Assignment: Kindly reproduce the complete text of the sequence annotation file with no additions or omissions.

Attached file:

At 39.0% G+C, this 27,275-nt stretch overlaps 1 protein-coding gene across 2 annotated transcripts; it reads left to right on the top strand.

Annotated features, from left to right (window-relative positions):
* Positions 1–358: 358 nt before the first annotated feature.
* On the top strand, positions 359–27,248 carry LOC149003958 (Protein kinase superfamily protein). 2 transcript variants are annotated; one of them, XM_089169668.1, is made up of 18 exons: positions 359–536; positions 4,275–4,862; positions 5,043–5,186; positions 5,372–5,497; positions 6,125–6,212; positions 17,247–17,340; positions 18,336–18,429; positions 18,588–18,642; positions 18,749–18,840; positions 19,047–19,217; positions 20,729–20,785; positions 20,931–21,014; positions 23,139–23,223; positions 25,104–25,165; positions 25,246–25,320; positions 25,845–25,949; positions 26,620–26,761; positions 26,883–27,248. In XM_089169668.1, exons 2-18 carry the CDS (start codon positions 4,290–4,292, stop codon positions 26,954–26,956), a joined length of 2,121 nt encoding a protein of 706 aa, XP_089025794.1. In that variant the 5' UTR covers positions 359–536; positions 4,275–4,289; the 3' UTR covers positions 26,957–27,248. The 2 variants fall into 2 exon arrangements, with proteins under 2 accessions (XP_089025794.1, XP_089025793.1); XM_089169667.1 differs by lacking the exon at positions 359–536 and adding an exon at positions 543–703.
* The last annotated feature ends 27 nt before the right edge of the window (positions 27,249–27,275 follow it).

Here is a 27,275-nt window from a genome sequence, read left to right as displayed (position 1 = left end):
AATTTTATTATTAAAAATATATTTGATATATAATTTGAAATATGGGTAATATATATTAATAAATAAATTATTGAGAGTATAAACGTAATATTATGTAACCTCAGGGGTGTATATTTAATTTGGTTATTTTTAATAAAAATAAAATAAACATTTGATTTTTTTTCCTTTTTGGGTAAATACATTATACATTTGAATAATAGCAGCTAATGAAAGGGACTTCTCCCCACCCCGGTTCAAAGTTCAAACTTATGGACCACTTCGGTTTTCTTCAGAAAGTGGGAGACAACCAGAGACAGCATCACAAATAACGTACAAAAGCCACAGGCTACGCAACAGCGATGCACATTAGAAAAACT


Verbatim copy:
At 39.0% G+C, this 27,275-nt stretch overlaps 1 protein-coding gene across 2 annotated transcripts; it reads left to right on the top strand.

Annotated features, from left to right (window-relative positions):
* Positions 1–358: 358 nt before the first annotated feature.
* On the top strand, positions 359–27,248 carry LOC149003958 (Protein kinase superfamily protein). 2 transcript variants are annotated; one of them, XM_089169668.1, is made up of 18 exons: positions 359–536; positions 4,275–4,862; positions 5,043–5,186; positions 5,372–5,497; positions 6,125–6,212; positions 17,247–17,340; positions 18,336–18,429; positions 18,588–18,642; positions 18,749–18,840; positions 19,047–19,217; positions 20,729–20,785; positions 20,931–21,014; positions 23,139–23,223; positions 25,104–25,165; positions 25,246–25,320; positions 25,845–25,949; positions 26,620–26,761; positions 26,883–27,248. In XM_089169668.1, exons 2-18 carry the CDS (start codon positions 4,290–4,292, stop codon positions 26,954–26,956), a joined length of 2,121 nt encoding a protein of 706 aa, XP_089025794.1. In that variant the 5' UTR covers positions 359–536; positions 4,275–4,289; the 3' UTR covers positions 26,957–27,248. The 2 variants fall into 2 exon arrangements, with proteins under 2 accessions (XP_089025794.1, XP_089025793.1); XM_089169667.1 differs by lacking the exon at positions 359–536 and adding an exon at positions 543–703.
* The last annotated feature ends 27 nt before the right edge of the window (positions 27,249–27,275 follow it).

Here is a 27,275-nt window from a genome sequence, read left to right as displayed (position 1 = left end):
AATTTTATTATTAAAAATATATTTGATATATAATTTGAAATATGGGTAATATATATTAATAAATAAATTATTGAGAGTATAAACGTAATATTATGTAACCTCAGGGGTGTATATTTAATTTGGTTATTTTTAATAAAAATAAAATAAACATTTGATTTTTTTTCCTTTTTGGGTAAATACATTATACATTTGAATAATAGCAGCTAATGAAAGGGACTTCTCCCCACCCCGGTTCAAAGTTCAAACTTATGGACCACTTCGGTTTTCTTCAGAAAGTGGGAGACAACCAGAGACAGCATCACAAATAACGTACAAAAGCCACAGGCTACGCAACAGCGATGCACATTAGAAAAACT